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Volume 18, Number 10—October 2012

Characterization of Mycobacterium orygis

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To the Editor: In a recently published study, van Ingen et al. (1) described the molecular characterization and phylogenetic position of the oryx bacillus, a member of the Mycobacterium tuberculosis complex, and proposed a long overdue name for the organism: Mycobacterium orygis. The authors described oryx bacillus as a separate taxon; the aim was for this description to be used in the future to identify the subspecies. Thus, we thought it pertinent to provide additional information that would be useful in speciating isolates of the oryx bacillus.

In a recent study, we genotyped an isolate of oryx bacillus obtained from an African buffalo in South Africa (2). This isolate was typed by using 16S rDNA, M. tuberculosis complex–specific multiplex-PCR, regions-of-difference analyses, gyrase B gene single nucleotide polymorphism (SNP) analysis, spoligotyping, and mycobacterial interspersed repetitive units–variable number tandem repeat typing. We showed that, in addition to the markers described by van Ingen et al. (1), regions of difference 701 and 702 were also intact in M. orygis.

In addition, van Ingen et al. identified the Rv204238 GGC mutation as a novel, useful genetic marker to identify M. orygis. However, such a marker already exists in the form of the very specific gyrBoryx G to A SNP at position 1113, which was described by Huard et al. (3). On its own, SNP detection in the gyrB gene allows differentiation of at least 6 of the 9 M. tuberculosis complex species from each other (M. canettii, M. tuberculosis, M. orygis, M. microti, M. caprae, and M. bovis) (3). Thus, the SNP at position 1113 is more useful than the Rv204238 mutation as a novel and distinct genetic marker to identify M. orygis.

Apart from this, we found that the sequence type (ST) 587 was not the only spoligotype specific for M. orygis. In our study, the variant type ST701 (annotated as M. africanum in the spolDB4 database) (4) is also an M. orygis–specific type and exactly matches that of a previous isolate of the oryx bacillus (SB0319) from the M. bovis spoligotype database (5). This spoligotype differs from ST587 by the presence of spacer 18, and the spoligotype was not found in the extensive sample set of van Ingen et al. (1).


Nicolaas C. Gey van PittiusComments to Author , Paul D. van Helden, and Robin M. Warren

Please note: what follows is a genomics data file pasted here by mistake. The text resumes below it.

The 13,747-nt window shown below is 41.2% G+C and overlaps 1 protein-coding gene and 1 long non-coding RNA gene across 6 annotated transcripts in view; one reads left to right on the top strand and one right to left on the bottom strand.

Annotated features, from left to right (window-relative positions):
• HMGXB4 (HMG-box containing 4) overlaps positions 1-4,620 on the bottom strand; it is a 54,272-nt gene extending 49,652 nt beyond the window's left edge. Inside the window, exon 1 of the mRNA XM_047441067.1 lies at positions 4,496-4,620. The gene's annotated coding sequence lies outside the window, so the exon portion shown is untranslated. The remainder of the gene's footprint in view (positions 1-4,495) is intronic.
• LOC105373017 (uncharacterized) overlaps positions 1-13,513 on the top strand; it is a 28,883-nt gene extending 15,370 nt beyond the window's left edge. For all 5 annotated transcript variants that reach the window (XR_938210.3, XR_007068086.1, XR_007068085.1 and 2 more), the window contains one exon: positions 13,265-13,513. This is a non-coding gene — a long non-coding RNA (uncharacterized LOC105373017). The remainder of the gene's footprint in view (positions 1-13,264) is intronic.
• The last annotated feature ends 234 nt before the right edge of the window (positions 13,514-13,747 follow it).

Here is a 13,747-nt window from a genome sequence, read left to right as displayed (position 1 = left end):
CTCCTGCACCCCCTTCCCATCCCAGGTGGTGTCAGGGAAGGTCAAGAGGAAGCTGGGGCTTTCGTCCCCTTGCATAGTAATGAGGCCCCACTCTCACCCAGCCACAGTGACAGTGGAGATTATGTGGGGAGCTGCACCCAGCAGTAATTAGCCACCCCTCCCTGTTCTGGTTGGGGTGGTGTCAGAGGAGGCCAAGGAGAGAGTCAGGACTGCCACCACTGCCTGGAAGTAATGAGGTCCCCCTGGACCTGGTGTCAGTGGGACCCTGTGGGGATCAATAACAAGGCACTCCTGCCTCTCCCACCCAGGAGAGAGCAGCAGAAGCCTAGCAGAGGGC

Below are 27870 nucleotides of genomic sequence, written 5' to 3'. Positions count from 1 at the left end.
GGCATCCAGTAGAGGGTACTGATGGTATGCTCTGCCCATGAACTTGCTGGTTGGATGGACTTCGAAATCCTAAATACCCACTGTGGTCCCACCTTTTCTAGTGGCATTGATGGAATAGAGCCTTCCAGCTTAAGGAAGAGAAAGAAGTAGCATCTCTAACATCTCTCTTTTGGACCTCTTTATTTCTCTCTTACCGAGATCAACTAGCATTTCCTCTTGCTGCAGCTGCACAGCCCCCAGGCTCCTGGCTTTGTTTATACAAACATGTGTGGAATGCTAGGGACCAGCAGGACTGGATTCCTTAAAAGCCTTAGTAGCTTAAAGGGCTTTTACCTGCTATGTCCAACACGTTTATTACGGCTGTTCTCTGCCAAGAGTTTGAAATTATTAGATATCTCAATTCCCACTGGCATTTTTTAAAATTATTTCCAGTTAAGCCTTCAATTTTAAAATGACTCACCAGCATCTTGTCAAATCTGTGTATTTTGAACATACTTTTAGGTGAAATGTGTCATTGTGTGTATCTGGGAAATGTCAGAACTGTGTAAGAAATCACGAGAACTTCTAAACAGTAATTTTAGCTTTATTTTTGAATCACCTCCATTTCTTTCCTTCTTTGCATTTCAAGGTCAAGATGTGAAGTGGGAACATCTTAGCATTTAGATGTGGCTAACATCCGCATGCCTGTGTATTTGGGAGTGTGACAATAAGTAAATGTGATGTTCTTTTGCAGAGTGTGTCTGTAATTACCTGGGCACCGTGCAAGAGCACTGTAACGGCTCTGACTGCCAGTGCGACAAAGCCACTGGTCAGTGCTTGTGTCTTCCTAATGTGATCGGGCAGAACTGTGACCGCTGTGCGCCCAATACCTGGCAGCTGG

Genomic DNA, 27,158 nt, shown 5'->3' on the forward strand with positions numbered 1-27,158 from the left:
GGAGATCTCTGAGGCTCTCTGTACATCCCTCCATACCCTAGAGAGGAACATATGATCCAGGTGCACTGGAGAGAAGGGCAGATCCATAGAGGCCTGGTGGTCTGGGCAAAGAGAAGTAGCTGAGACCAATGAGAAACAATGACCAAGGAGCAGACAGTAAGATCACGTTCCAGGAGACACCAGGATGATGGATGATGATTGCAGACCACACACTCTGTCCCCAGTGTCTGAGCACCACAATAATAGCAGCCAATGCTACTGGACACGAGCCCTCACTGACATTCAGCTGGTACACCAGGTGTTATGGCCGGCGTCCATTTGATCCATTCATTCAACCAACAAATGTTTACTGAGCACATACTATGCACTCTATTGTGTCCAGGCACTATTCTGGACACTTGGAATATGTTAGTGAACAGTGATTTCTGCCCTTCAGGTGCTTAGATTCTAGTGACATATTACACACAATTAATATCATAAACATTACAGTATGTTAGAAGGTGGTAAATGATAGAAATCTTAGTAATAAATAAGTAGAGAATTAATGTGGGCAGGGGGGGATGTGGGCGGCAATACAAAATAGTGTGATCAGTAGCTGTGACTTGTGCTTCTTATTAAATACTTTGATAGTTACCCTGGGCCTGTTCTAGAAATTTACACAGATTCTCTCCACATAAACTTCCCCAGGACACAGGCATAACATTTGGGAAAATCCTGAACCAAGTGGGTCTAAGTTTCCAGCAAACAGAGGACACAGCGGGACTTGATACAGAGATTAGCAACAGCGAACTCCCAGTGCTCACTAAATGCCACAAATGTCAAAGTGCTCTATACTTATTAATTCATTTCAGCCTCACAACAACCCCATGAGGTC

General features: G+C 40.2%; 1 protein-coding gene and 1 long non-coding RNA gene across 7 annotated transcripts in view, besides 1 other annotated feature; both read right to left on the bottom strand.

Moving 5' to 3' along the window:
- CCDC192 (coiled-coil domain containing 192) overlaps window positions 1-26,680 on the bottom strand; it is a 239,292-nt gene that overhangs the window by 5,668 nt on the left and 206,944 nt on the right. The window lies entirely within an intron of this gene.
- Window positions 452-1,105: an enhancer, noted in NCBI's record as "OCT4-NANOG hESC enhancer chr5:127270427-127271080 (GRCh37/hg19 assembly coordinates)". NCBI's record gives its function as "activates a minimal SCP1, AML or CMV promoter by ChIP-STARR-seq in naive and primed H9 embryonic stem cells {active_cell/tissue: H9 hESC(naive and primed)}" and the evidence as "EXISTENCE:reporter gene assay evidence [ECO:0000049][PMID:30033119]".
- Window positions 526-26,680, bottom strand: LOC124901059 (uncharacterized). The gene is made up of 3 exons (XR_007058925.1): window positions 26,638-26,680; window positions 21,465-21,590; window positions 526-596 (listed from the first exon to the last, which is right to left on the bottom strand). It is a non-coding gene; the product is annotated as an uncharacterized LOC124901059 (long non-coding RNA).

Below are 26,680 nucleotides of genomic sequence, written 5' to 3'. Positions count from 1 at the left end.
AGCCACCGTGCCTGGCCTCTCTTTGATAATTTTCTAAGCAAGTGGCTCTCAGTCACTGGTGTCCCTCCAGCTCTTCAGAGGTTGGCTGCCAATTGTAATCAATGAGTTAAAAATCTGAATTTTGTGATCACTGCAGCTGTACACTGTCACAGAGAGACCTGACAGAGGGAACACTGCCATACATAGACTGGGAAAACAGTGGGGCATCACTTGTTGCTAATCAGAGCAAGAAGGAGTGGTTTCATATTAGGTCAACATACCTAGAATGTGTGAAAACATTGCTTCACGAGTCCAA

Author affiliations: Stellenbosch University Faculty of Medicine and Health Sciences, Tygerberg, South Africa



  1. van Ingen  J, Rahim  Z, Mulder  A, Boeree  MJ, Simeone  R, Brosch  R, Characterization of Mycobacterium orygis as M. tuberculosis complex subspecies. Emerg Infect Dis. 2012;18:6535. DOIPubMedGoogle Scholar
  2. Gey van Pittius  NC, Perrett  KD, Michel  AL, Keet  DF, Hlokwe  T, Streicher  EM, Infection of African buffalo (Syncerus caffer) by oryx bacillus, a rare member of the antelope clade of the Mycobacterium tuberculosis complex. J Wildl Dis. In press.
  3. Huard  RC, Fabre  M, de Haas  P, Oliveira Lazzarini  LC, van Soolingen  D, Cousins  D, Novel genetic polymorphisms that further delineate the phylogeny of the Mycobacterium tuberculosis complex. J Bacteriol. 2006;188:427187. DOIPubMedGoogle Scholar
  4. Brudey  K, Driscoll  JR, Rigouts  L, Prodinger  WM, Gori  A, Al-Hajoj  SA, Mycobacterium tuberculosis complex genetic diversity: mining the fourth international spoligotyping database (SpolDB4) for classification, population genetics and epidemiology. BMC Microbiol. 2006;6:23. DOIPubMedGoogle Scholar
  5. M. bovis spoligotype database. 2008 [cited 2012 Jun 29].


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DOI: 10.3201/eid1810.120569

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Please use the form below to submit correspondence to the authors or contact them at the following address:

Nicolaas C. Gey van Pittius, DST/NRF Centre of Excellence for Biomedical TB Research/MRC Centre for Molecular and Cellular Biology/Division of Molecular Biology and Human Genetics, Stellenbosch University Faculty of Medicine and Health Sciences, PO Box 19063, Tygerberg 7505, South Africa

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Page created: September 19, 2012
Page updated: September 19, 2012
Page reviewed: September 19, 2012
The conclusions, findings, and opinions expressed by authors contributing to this journal do not necessarily reflect the official position of the U.S. Department of Health and Human Services, the Public Health Service, the Centers for Disease Control and Prevention, or the authors' affiliated institutions. Use of trade names is for identification only and does not imply endorsement by any of the groups named above.